1. Global negotiations at the UN in New York were concluded on the landmark Treaty of the High Seas to protect the ocean, tackle environmental degradation, fight climate change, and prevent biodiversity loss (known as the Biodiversity Beyond National Jurisdiction - BBNJ Treaty). This provides for establishing large-scale marine protected areas on the high seas, with a view to protecting biodiversity and meeting the commitment of the Kunming-Montreal Global Biodiversity Agreement concluded last December to protect at least 30% of the ocean by 2030. The Treaty will also require, for the first time ever, those engaging in economic activities on the high seas to assess the impact of biodiversity. Developing countries will be supported in their implementation of the new treaty by a capacity-building and marine technology transfer component, funded from a variety of public and private sources and by an equitable mechanism for sharing the potential benefits of marine genetic resources. The Treaty is result of more than a decade of a decade of global engagement by a coalition of interested states, including the EU, to find solutions for the crucial global environmental issue of sustainable oceans on the high seas.
2. The EU supported the 8th "Our Ocean" Conference held in Panama. It used the occasion to announce 39 commitments for action on ocean governance with an overall budget of EUR816.5 million to address Marine Protected Areas (MPAs), marine pollution, climate change, sustainable fisheries, sustainable blue economies, and maritime security. Some of the actions include: EUR320 million for ocean research to protect marine biodiversity and address the impacts of climate change; EUR12 million for a Copernicus Regional Centre based in Panama; EUR250 million for renewal of its satellite constellation with the launch of Sentinel-1C, for Arctic surveillance; EUR126 million to protect biodiversity and fight climate change in Benin, Guyana, and Tanzania; EUR24 million for actions to support Regional Fisheries Management Organisations (RFMOs; and EUR 1 million to the WTO funding mechanism on fisheries subsidies. In addition, the EU also announced that it will join the Illegal, Unreported and Unregulated (IUU) Fishing Action Alliance launched by the US, Canada and UK.
3. Canada, United Kingdom and the United States announced the founding of a new partnership, the IUU Fishing Action Alliance, to stimulate ambition and action in the fight against illegal, unreported, unregulated fishing. The alliance, which is open to all countries, will work to support the effective regulation and sustainable management of fisheries in all parts of the oceans, including through the Regional Fisheries Management Organizations (RFMOs) in which they participate. The IUU-AA will also work to improve data collection on harmful fishing practices related to IUU fishing, including labour abuses in the seafood supply chain.
4. The EU and Norway signed three annual bilateral fisheries agreements which provide for quotas on shared stocks in the Skagerrak and the Kattegat. They also agreed on a balanced exchange of quotas, and reciprocal access to North Sea waters for fishers. The parties agreed to reduce the herring catches in the Skagerrak and the North Sea to protect the Western Baltic herring stock. Among other stocks, the EU will receive 9,150 tonnes of Arctic cod for 2023, while transferring 74,000 tonnes of blue whiting to Norway.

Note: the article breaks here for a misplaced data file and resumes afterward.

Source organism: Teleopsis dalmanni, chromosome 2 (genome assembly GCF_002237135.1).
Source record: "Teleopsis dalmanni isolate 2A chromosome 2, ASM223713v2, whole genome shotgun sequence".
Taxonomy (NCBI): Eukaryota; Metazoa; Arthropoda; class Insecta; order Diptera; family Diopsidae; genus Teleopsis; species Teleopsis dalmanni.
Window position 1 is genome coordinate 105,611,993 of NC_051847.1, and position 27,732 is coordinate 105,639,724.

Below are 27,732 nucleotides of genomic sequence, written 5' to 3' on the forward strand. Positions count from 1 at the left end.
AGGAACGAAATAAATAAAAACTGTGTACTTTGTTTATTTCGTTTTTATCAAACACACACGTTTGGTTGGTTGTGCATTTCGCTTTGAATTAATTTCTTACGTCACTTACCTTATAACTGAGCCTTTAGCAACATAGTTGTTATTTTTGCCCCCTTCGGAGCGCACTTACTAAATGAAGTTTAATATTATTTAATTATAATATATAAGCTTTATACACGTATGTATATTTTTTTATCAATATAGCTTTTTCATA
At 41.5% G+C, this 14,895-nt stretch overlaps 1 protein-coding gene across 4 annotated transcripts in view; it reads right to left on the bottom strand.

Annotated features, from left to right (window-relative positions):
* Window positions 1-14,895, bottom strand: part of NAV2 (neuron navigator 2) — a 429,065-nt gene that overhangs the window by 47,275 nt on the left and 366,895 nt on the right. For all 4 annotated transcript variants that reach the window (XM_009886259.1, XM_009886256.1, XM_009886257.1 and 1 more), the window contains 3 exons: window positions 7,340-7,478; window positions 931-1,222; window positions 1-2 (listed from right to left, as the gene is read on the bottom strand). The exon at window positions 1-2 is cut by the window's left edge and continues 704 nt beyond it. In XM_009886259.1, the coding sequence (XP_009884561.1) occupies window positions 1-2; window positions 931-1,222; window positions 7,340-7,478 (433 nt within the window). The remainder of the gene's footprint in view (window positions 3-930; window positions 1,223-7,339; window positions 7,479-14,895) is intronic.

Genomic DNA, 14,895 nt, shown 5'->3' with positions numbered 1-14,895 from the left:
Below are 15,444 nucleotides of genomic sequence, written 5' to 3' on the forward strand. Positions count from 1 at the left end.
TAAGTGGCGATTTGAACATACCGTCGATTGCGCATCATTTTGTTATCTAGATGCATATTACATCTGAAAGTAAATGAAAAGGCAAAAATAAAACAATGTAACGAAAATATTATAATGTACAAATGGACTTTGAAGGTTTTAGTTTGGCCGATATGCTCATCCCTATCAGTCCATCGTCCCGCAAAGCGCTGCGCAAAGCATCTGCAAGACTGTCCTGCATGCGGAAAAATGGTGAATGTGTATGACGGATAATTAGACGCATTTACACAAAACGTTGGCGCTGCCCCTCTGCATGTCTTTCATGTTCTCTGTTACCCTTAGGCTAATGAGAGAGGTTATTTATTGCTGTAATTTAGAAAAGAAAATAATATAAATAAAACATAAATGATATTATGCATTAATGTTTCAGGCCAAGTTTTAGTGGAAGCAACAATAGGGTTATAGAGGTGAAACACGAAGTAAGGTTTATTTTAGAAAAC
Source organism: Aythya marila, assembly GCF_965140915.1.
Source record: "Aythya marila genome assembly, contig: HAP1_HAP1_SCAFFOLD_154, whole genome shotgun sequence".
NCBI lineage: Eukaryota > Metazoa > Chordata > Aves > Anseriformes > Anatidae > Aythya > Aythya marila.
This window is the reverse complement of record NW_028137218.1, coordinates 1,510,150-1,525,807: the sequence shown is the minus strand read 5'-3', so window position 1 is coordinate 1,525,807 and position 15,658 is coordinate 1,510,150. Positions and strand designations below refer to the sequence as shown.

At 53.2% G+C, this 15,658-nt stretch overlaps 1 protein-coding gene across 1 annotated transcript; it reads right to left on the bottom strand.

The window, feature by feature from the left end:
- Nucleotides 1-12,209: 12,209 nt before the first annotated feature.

5. Members of the European Parliament on the PECH Fisheries Committee proposed a draft resolution on fisheries co-management. The proposal notes that in general, fisheries are managed through a state-centred approach, which is focused on large-scale fisheries but not valid for small-scale operators. MEPs are calling for changes to EU regulations and structural funding under EMFAF to ensure that more funds are directed for fisheries co-management, with clearer regulatory focus on engagement of fishing communities in fisheries co-management.
6. The EU authorised the signing of the Fisheries Agreement between the EU and Seychelles, which grants access for Seychelles fishing vessels to the EU waters of Mayotte, and which was agreed and initialled by the parties on 10 June 2022. The Agreement provides for fishing opportunities for 8 tuna purse-seiners and their support vessels, and sets out the access conditions, including licences, fees and reporting obligations. The Agreement is to be applied provisionally upon its signature and until ratification.
7. The Commission has adopted revised Guidelines for State Aid in the fishery and aquaculture sector. These set out the conditions under which State Aid granted by EU Member States to support the fisheries and aquaculture sectors may be considered compatible with the Single Market and avoid undermining the Common Fisheries Policy. The new State aid rules provide for: (i) a broader scope of measures targeting animal diseases in aquaculture, allowing for aid to be granted for emerging animal diseases and management of invasive alien species; (ii)new categories of aid, such as aid for fleet and cessation measures (in line with EMFAF) and aid for investments in equipment that contributes to safety of fishing vessels in the Union's Outermost Regions. The new Guidelines were endorsed by the Commission in December 2022 and will be applicable from 1 April 2023.